Best Of :: Shopping & Services
Left alone for eight hours, most dogs look for something to chew. That is how hapless owners have lost furniture, shoes, and just about every other valuable possible to masticate. Central Bark is one of many businesses that has come to the rescue of the career-driven and guilt-ridden dog owner, although to get your canine enrolled feels like you're applying to an exclusive prep school. To gain admittance, owners must fill out a five-page application and bring said pooch in for a Saturday interview. Of course, the interviewers want to know whether the dog has had shots. But Central Bark also asks what commands your pooch knows, whether he or she pulls on the leash when walking, and if there are any particular breeds of dog or types of humans he or she doesn't like. Once accepted, friendly dogs are separated by size, age, and disposition, then let loose to play in a 5500-square-foot, air-conditioned indoor area or in a 1000-square-foot outside area, accompanied at all times by a "counselor" who encourages romping and squelches any developing turf wars over toys. Rates range from $18 to $22 per day, depending upon size. For the truly pampered canine, Central Bark also hosts birthday parties with cake, ice cream, and peanut-butter treats at $20 per dog.
They did P. Diddy's Black & White Ball on New Year's Eve at the Shore Club in South Beach, brought Pat Benatar to New Orleans for Roche Pharmaceuticals, flew Hewlett-Packard Chairman and CEO Carly Fiorina into a corporate meeting on a giant spaceship, and staged a Hollywood gala complete with red carpet, limos, and six-foot-tall gold Oscar statuettes for a bar mitzvah titled "Seth's Premiere." Nothing is too off the wall or over the top. If you've got the bucks -- it costs $25,000 and up for a private bash like Seth's to as much as a million for a multiday corporate extravaganza -- they'll make it happen. M.E. Productions rakes in over $9 million a year orchestrating events. Packed inside its 35,000-square-foot warehouse facing I-95, cubicles and work stations seem carved in a conglomerate rock bed of props: a mermaid with golden hair falling past her butt, a faux verdigris Statue of Liberty, ferocious Tiki gods, the head of a huge snarling dragon, and a giant hamburger the size of a bean-bag chair. Of course, there are trends in this business like any other. Business theater director Deidre Underwood says she's thinking simple these days. Dot-coms pushed Underwood's world to extreme heights. Everybody's done the lighting-the-stage-on-fire thing, she says. She would rather see a single spotlight and a blazing speech. Staying ahead of the trends, this year she's talking speech coaches.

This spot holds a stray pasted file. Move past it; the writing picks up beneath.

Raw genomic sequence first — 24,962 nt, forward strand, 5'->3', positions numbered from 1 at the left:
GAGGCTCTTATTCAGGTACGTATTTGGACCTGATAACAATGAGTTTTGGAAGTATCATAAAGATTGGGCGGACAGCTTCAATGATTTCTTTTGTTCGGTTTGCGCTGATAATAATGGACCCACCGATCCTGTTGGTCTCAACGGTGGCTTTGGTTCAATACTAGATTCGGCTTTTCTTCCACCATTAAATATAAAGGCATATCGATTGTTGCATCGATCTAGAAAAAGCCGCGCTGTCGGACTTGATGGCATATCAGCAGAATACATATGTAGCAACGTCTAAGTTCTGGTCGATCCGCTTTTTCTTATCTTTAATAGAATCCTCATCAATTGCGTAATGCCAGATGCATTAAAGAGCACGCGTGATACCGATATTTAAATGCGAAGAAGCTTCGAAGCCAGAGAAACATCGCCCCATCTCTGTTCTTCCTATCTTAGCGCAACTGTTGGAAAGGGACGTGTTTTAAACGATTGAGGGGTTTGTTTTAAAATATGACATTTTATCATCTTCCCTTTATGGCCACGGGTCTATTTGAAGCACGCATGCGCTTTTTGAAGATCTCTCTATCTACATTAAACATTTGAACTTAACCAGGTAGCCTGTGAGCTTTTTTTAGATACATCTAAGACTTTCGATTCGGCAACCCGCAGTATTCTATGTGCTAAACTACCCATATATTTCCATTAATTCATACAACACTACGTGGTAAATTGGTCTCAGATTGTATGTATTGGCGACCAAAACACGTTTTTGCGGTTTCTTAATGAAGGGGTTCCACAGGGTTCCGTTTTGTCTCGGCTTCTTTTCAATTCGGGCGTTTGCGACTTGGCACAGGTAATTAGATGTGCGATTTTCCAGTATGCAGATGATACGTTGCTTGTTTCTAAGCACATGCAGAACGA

This place does not carry any ale from Antarctica. But if someone there brewed a batch, you can bet these are the shelves where it would be stocked. In fact, in this health-food store can be found several liquor stores' worth of beer to please every palate, including all the familiar names and an ever-changing lineup of obscurities. Salvator, Königs-Pilsener, and Franziskaner Hefe-Weissbier round out more commonplace German lagers. This is also the place to find those tasty Belgian frambozens and buckwheat lambics. Of course, English ales, porters, and stouts are well-represented, and the selection includes a slew of rarities. Widget cans include the now-ubiquitous Boddington's, Guinness, and Tetleys, as well as Wexfords Irish Cream Ale and Abbot Ale. California and East Coast microbreweries line the aisle, as well as a huge assortment of organic ales (like the new Samuel Smith's offering), nonalcoholic beers from here and abroad, sorrel and ginger shandies, tons of ciders, plus seasonal beers like Anchor Christmas Ale and Sam Adams Old Fezziwig (flavored with orange, ginger, and cinnamon). So burp already.
You want your hair styled, head down the street to Yellow Strawberry and pay, like, $97.95 or something. You want a freakin' haircut, you eat your country-fried steak at the Floridian, then you mosey a couple of doors west, plop yourself down in one of the three barber's chairs, and you kick it -- say it with us, now -- old school. How old? Well, the shop has been there since 1951, the stations are also from the '50s, and those cool-as-hell retro chairs are from the '60s. A man's haircut will run you $15, a woman's $20. For the guys, a full-on, hot-lather, straight-razor shave goes for $20. OK, so it's not "two bits," but it still qualifies, like the shop's motto says, as "barbering the way it used to be."
Cowboys dress kind of fussy for macho bucs. Those outfits jump out at ya' -- shiny belt buckles as big as post cards with whole ranch scenes engraved on the face, ten-gallon cowboy hats, and boots with fancy tooling snaking all over the leather. Melding into a crowd, unless it's a crowd of equally outlandishly clad cowboys, isn't the idea. No, it's important to be able to spot others of the clan when mixing it up with the uninitiates. Responding to questions with a soft "yes, ma'am" and "no, sir" isn't enough. Nor is walking bowlegged. Gear. That's what makes a cowboy a cowboy. And Grifs has the stuff -- fancy and plain -- from Wranglers and Stetsons to tight-fitting snap-front shirts, boots, buckles, saddles, and bull-riding ropes.
Sure, it's a bit ostentatious, but really, why buy clothes off the rack that are designed and created for any old schmuck? Call up Twickenham and they come to your home or office, take your measurements, and make clothes specifically suited to you. The cost is about twice as high as store-bought clothes, but rare is the man who can say his threads are one-of-a-kind.